If the goal is to reduce carbon emissions–and that is the goal among people who accept the reality of climate change–Republicans and Democrats who share that goal should embrace any proposal that will demonstrably achieve it.

If carrots will do what sticks cannot, I’m all for carrots.

Fear–The Demagogue’s Friend

When people are afraid, they do unfortunate things.

As recent paper from the Brookings Institution points out, fear is a demagogue’s best friend. That’s why so many of Donald Trump’s actions in just the first few weeks of his disastrous presidency have been so dangerous.

President Trump’s Executive Order severely restricting visa-holders and refugees’ freedom to enter the United States is not only immoral and un-American—it’s also likely to fail on its own terms and lead to an increase in terrorist attacks against Americans. Yet if terrorism does increase, support for Trump and for harsh and self-defeating policies are likely to grow.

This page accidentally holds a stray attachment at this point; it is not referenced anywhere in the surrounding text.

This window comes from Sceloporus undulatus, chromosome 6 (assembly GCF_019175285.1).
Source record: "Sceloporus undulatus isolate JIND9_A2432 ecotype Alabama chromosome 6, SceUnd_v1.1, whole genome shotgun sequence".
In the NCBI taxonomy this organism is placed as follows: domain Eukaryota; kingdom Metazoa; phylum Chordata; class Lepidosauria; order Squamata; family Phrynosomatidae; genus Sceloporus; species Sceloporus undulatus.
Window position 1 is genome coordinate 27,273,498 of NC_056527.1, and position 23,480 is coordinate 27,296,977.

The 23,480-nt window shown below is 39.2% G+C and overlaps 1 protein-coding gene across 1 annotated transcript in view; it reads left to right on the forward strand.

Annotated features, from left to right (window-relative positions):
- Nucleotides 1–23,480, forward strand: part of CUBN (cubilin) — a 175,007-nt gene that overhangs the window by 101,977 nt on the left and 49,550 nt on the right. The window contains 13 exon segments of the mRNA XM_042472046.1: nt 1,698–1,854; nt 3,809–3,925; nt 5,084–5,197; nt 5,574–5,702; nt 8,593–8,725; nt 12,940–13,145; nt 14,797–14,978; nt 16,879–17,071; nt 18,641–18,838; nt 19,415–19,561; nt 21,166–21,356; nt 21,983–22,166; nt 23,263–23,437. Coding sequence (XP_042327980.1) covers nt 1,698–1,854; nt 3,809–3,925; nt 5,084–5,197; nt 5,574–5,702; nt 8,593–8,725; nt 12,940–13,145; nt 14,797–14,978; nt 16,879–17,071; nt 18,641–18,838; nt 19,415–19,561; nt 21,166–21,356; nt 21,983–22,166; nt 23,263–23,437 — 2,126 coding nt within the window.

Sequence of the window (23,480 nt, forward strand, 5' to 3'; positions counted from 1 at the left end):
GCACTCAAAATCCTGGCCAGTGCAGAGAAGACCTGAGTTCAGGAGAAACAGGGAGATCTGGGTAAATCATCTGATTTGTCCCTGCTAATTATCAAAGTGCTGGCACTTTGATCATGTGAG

Although I doubt Trump is capable of that level of strategic planning, Actual-President Bannon clearly is.

The paper was written before several courts interrupted enforcement of the Order. As a number of observers have noted, should there be a terrorist attack during that interruption–or after the Order is finally invalidated, as I expect it will be–Trump has already telegraphed his intention to blame the courts and “so-called” judges.

The article reiterates many of the well-known criticisms of the Executive Order–the fact that zero terrorists have come from the countries subject to the ban, and –coincidentally, I’m sure (cough)–the countries that have produced terrorists and whose citizens weren’t banned happen to be countries where Trump has business interests; and the fact that refugee screening is exceptionally thorough, even draconian.

Refugees get the most scrutiny and Syrian refugees get the most scrutiny of all. So the vetting procedures are working. Refugees from other countries affected by the ban—Iran, Iraq, Libya, Somalia, Sudan, and Yemen—have been involved in few plots since 9/11.